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Power outages an "opportunity" to use enviro practices - 1 February 2008
Cape Town - Power outages being experienced across the City of Cape Town represent an opportunity to build an international reputation for environmental best practice.
Mayoral Committee Member for Social, Economic Development and Tourism, Simon Grindrod, said at a meeting of the Tourism Safety Forum on Friday that the opportunity presented by power outages "forces us" to engage in "green" practices.
"We are already supposed to be engaged in energy saving, we are already supposed to be engaged in green practices - this opportunity now forces us to do so," said Mr Grindrod.
Central to the agenda of the meeting of stakeholders in the city's tourism industry was tourism safety and security, the impact of electricity load-shedding on the industry and its operations in Cape Town, as well as sustaining the tourism industry that is so central to the city's and province's economy.
A number of "positive plans of action" to manage power outages and sustain tourism emerged, key among which is using the country's electricity supply crisis as an opportunity to boost globally-acknowledged environmental best practices.
Another focus was on "responsible tourism" whereby visitors to the city are also expected to participate in energy-saving practices in line with "green practices" and energy-saving worldwide.
This was not as difficult as it seemed, indicated Mariette du Toit-Helmbold, the Chief Executive Officer of Cape Town Tourism, adding that what was a "pro" for the city is that many visitors, many of whom are international travellers - are "better informed than us" regarding the conservation of energy and responsible tourism.
Reasons for this would include the far higher cost of electricity in many other countries, particularly Europe, along with a strong international push - often driven by these countries' populations - to minimise the carbon emissions that come from energy usage, which are largely responsible for climate change and pollution.
Ms Du Toit-Helmbold said an aim was to implement environmental "best practice" in Cape Town and make it a global destination with a reputation for green practices.
Mr Grindrod said that, unlike the energy crisis experienced in 2006 that was precipitated by the shutdown of the Koeberg nuclear power station while a spare part for one of its reactors was being shipped over from France, the current situation was expected to last for "five to eight years".
"We have to come to terms with that psychologically," he said, adding that the stakeholders present at the meeting did not waste time discussing reasons for the power crisis but focused rather on positive steps that could be taken to ameliorate it and even develop opportunities from it.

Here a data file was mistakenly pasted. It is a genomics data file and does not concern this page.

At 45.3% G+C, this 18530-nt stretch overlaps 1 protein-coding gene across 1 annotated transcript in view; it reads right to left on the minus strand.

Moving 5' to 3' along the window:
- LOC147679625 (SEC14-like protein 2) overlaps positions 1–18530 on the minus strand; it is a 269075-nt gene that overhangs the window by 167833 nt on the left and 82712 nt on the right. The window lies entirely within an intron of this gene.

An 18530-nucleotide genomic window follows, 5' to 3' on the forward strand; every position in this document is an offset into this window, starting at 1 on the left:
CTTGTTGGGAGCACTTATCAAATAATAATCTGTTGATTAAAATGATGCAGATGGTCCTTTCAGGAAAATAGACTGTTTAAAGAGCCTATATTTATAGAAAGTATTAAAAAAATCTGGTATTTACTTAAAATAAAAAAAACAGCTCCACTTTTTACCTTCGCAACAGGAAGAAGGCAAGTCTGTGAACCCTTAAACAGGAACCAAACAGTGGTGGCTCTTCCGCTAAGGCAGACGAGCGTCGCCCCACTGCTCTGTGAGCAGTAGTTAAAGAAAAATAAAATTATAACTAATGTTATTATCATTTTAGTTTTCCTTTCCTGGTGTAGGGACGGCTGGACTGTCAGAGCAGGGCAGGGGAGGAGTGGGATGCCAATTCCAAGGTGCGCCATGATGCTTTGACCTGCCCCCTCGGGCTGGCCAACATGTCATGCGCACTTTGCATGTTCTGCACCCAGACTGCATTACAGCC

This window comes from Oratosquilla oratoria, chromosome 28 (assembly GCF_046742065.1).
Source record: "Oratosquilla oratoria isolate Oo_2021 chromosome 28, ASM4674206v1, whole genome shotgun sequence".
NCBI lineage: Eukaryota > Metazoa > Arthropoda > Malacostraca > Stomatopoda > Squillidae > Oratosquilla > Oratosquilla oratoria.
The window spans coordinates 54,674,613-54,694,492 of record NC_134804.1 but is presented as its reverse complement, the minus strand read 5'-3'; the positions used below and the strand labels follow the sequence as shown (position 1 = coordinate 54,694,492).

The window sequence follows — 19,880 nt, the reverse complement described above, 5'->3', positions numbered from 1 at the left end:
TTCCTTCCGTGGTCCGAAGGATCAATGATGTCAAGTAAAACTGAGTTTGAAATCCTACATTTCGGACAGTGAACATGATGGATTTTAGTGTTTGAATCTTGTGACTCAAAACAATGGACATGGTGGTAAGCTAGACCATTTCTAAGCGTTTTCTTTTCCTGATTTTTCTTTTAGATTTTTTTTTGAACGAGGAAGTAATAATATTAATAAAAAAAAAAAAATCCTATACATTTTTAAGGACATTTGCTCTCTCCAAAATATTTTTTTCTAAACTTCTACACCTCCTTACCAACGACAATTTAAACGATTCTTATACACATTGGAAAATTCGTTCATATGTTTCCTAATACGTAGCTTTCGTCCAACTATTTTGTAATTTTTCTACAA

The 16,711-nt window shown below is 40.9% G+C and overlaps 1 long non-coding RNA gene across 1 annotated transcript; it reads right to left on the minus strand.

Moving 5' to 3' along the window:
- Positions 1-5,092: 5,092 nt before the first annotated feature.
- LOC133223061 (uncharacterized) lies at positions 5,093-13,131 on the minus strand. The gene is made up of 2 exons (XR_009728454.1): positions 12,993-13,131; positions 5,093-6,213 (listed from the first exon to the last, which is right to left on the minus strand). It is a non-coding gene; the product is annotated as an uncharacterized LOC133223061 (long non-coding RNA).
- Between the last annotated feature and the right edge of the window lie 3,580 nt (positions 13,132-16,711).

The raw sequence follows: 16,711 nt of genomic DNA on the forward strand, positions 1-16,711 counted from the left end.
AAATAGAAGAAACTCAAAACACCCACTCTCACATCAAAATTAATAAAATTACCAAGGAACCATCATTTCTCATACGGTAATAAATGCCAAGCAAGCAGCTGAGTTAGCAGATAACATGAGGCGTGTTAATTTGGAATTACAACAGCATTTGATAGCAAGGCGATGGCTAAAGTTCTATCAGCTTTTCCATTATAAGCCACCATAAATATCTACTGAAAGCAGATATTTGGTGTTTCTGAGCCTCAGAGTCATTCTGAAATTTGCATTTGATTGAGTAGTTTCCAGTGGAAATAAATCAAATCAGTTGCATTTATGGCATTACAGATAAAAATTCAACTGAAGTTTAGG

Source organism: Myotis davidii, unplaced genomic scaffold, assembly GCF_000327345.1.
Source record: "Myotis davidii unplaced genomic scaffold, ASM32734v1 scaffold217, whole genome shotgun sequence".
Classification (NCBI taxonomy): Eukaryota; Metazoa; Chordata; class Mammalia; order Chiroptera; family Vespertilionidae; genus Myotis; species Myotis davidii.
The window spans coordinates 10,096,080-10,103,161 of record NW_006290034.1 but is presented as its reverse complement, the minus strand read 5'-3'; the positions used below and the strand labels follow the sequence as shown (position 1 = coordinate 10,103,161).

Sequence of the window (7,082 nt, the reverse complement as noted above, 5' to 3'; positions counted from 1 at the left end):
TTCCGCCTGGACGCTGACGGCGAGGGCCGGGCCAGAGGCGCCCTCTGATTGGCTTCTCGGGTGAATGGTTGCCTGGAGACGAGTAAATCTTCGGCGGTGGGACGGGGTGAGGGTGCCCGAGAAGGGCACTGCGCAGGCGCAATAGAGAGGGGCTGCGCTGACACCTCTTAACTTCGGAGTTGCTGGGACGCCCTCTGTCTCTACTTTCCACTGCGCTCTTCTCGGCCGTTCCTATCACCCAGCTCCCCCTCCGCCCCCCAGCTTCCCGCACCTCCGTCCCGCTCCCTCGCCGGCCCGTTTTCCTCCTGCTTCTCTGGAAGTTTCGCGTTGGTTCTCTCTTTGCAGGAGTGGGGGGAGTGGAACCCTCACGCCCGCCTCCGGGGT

The situation is "not bleak", he added. "It's a challenge and we'll get through it."
Rod Douglas of the Department of Economic Development and Tourism of the provincial government said that demand-management practices, with which the department already has experience following the 2006 power shortage, would be extended throughout the province.
Central to the "positive" measures for action that arose from the meeting was communication, between and among the city government, the power utility and all tourism industry stakeholders.
First of all, tourism stakeholders would be provided with contact numbers for all the relevant officials of the city - which manages 6 000 electricity sub-stations, Mr Grindrod said.
The city would also engage Eskom, the national energy utility, on better use of technology for communication purposes, he added.
Using the SMS cellphone messaging system, information on, for instance, load-shedding, could be distributed "within seconds" to every tourism establishment and operator in the city, he said.
In another step, he said there was an opportunity also for insurance companies to develop tailored products that would provide insurance cover for losses experienced by power outages.
And then, there is the question of providing information, through the use of brochures, leaflets and other means, to tourism operators and their guests informing them of the situation and encouraging them to be conscientious and prudent in their use of electricity.
Another step would be getting Eskom's "buy-in" to refrain from load-shedding, where possible, at key tourist sites, such as the Waterfront and Table Mountain, which recently led to worldwide headlines after an evening power outage led to tourists being trapped in cable cars and on the mountain itself for a number of hours.
Eskom would need to be engaged in protecting "sensitive" tourist sites, the meeting stakeholders at the meeting declared.
Also, advance warning of power outages would be critical to implementing responsible tourism management, stakeholders said, with Ms Du Toit-Helmbold adding that operators are "always concerned with the way we are managing messaging".
South Africa needs to do everything in its power to restore international confidence in its tourism industry, she said.
Article by Shaun Benton from BuaNews